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November 23, 2018

Bahrain Stages Fake Elections For Poodle Parliament

We know from Roman historian Suetonius that Julius Caesar’s reforms included a political system where half the magistrates were popularly elected and half were appointed. Such a system has served various parliaments, including Britain’s, fairly well for generations.

Bahrain ostensibly copies this bicameral model, with the 40 members of its upper house of parliament appointed by the king and the 40 members of the lower house elected every four years. But Saturday’s round of elections will be bogus, because the regime has jailed opposition leaders or forced them into exile. 

Once thought to be the Gulf state most likely to reform, Bahrain resembles Saudi Arabia a little more every week. Like its powerful neighbor and benefactor, it’s revealing itself to be an erratic and unpredictable ally for the United States by insisting on an increasingly volatile repression instead of fostering stability through an inclusive politics where grievances can be safely aired and addressed.

Leading human rights activists and other dissidents are routinely jailed and tortured. The country’s only independent newspaper was forced to close last year. Al Wefaq and the other peaceful opposition groups have been banned, and anyone associated with them forbidden from contesting the elections. Sheikh Ali Salman, leader of Al Wefaq, was sentenced to life in prison earlier this month after a sham trial on politically motivated charges.

Successive administrations have stayed largely mute as promised human rights reforms evaporated. At this point, giving any credence to the fake elections will only enable further repression, and confirm to Bahrain’s ruling family that the State Department will applaud its empty PR exercises in democracy while allowing it to detain and torture rights activists.

So, what should the Trump Administration do? It should call out the charade for what it is, a stunt to make the dictatorship even more powerful. And it should use its leverage to push Bahrain to reform. It should, for starters, restore the suspension of arms sales to Bahrain’s military, lifted in 2015, and use the Global Magnitsky Act to sanction Bahraini government officials responsible for human rights violations. There is no shortage of evidence.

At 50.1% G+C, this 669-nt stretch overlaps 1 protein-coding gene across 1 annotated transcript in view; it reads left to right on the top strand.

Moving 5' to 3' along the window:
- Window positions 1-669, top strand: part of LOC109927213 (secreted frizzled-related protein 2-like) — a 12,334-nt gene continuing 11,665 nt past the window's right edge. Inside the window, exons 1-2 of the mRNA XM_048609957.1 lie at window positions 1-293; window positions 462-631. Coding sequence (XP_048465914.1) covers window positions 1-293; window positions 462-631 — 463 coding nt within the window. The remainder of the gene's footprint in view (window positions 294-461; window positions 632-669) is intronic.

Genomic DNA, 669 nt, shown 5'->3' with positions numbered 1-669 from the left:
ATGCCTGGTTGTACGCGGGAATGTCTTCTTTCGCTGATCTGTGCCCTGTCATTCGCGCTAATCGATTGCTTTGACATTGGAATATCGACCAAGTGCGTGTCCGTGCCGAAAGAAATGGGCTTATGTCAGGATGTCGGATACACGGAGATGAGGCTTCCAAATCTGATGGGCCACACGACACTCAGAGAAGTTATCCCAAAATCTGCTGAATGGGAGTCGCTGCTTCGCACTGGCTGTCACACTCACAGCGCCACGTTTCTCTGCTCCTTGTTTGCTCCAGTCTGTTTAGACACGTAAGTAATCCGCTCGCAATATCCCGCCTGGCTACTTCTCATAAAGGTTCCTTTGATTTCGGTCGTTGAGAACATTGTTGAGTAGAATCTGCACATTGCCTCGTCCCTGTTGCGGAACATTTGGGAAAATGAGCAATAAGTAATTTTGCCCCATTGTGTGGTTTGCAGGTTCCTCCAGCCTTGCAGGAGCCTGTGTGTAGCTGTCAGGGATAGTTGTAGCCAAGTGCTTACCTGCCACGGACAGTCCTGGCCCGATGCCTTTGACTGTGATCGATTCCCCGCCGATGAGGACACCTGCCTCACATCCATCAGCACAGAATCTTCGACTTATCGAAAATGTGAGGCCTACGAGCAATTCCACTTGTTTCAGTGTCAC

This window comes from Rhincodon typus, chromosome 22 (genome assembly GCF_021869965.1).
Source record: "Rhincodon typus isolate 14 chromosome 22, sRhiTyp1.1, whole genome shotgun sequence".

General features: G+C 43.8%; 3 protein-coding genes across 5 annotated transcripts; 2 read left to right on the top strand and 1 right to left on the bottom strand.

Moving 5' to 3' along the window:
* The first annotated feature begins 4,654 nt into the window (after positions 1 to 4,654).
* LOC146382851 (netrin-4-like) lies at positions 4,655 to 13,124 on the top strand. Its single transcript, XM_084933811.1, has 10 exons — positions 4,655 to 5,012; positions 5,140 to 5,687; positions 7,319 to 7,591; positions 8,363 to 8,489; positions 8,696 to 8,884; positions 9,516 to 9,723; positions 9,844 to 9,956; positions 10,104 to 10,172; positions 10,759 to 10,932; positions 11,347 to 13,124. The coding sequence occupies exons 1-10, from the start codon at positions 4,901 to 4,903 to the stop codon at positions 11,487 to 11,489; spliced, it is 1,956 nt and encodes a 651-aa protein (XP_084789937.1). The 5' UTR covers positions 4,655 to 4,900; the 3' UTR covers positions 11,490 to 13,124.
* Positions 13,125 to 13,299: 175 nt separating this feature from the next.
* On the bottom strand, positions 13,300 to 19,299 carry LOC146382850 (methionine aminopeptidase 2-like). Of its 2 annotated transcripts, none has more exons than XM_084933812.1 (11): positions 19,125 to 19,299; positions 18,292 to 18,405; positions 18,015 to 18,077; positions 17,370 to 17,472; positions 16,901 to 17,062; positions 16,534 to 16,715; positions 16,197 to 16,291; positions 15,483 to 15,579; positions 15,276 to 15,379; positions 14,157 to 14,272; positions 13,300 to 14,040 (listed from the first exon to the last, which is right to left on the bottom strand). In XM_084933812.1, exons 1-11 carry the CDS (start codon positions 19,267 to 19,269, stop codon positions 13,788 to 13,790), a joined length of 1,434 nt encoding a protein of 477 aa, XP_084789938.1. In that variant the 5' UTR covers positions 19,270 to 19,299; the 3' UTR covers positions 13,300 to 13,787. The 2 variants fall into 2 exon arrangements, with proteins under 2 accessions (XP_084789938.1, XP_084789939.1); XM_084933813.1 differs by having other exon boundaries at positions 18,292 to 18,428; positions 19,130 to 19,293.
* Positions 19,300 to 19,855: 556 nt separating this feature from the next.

U.S. ambassador to Bahrain, Justin Siberell, should publicly ask for access to meet Ali Salman and the other political and civil society leaders in prison. This would afford them a measure of protection and show that the administration recognizes them as legitimate leaders.

Meanwhile, members of Congress should continue to urge the release of political prisoners and refuse to recognize visiting Bahrain members of parliament as properly elected representatives of the people. They should also pass appropriations legislation conditioning co-operation with Bahrain on verifiable human rights progress. 

The Khashoggi murder reminds us that Gulf monarchs exercise power like the ancient Roman emperors, operating a policy of kill at will, giving a thumbs up or down to who lives or dies, who’s put in prison or sent into exile. 

Bahrain’s ruling family’s absolute authority means it can also immediately order the release of political figures such as Ali Salman, Hassan Mushaima, and Khalil Halwachi and human rights defenders such as Abdulhadi al Khawaja, Nabeel Rajab and Naji Fateel. It could likewise order an immediate lifting of travel bans on human rights activists and allow in international human rights organizations. It could put end to torture and say that publicly criticizing the king would no longer land you in jail.

Even Julius Caesar’s successor Tiberius did that. Suetonius reports that Tiberius was “quite unperturbed by abuse, slander or lampoons on himself and his family, and would often say that liberty to speak and think as one pleases is the test of a free country.”

So are fair elections. Bahrain is failing that test too, and the U.S. government shouldn’t pretend otherwise.